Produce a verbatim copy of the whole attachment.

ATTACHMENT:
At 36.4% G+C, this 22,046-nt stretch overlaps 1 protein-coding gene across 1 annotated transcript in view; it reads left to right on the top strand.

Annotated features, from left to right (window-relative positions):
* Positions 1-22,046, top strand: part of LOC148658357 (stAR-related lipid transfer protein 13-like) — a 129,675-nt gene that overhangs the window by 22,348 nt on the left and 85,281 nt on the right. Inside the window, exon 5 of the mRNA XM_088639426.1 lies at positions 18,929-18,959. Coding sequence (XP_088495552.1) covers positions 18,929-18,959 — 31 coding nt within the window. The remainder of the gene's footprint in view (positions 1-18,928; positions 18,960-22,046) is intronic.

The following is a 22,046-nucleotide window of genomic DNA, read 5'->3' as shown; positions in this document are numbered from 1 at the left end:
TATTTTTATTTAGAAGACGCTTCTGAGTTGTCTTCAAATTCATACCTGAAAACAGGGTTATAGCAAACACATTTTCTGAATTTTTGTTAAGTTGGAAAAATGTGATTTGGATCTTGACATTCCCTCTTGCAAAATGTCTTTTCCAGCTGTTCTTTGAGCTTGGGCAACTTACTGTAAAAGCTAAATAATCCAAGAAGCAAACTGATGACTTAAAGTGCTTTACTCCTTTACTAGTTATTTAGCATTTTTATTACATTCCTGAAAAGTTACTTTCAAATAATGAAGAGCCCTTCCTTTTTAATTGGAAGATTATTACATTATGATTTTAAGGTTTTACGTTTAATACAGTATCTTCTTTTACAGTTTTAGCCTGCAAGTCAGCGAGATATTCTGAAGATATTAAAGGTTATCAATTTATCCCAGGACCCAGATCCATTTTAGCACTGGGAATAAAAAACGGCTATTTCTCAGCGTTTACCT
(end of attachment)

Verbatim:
At 36.4% G+C, this 22,046-nt stretch overlaps 1 protein-coding gene across 1 annotated transcript in view; it reads left to right on the top strand.

Annotated features, from left to right (window-relative positions):
* Positions 1-22,046, top strand: part of LOC148658357 (stAR-related lipid transfer protein 13-like) — a 129,675-nt gene that overhangs the window by 22,348 nt on the left and 85,281 nt on the right. Inside the window, exon 5 of the mRNA XM_088639426.1 lies at positions 18,929-18,959. Coding sequence (XP_088495552.1) covers positions 18,929-18,959 — 31 coding nt within the window. The remainder of the gene's footprint in view (positions 1-18,928; positions 18,960-22,046) is intronic.

The following is a 22,046-nucleotide window of genomic DNA, read 5'->3' as shown; positions in this document are numbered from 1 at the left end:
TATTTTTATTTAGAAGACGCTTCTGAGTTGTCTTCAAATTCATACCTGAAAACAGGGTTATAGCAAACACATTTTCTGAATTTTTGTTAAGTTGGAAAAATGTGATTTGGATCTTGACATTCCCTCTTGCAAAATGTCTTTTCCAGCTGTTCTTTGAGCTTGGGCAACTTACTGTAAAAGCTAAATAATCCAAGAAGCAAACTGATGACTTAAAGTGCTTTACTCCTTTACTAGTTATTTAGCATTTTTATTACATTCCTGAAAAGTTACTTTCAAATAATGAAGAGCCCTTCCTTTTTAATTGGAAGATTATTACATTATGATTTTAAGGTTTTACGTTTAATACAGTATCTTCTTTTACAGTTTTAGCCTGCAAGTCAGCGAGATATTCTGAAGATATTAAAGGTTATCAATTTATCCCAGGACCCAGATCCATTTTAGCACTGGGAATAAAAAACGGCTATTTCTCAGCGTTTACCT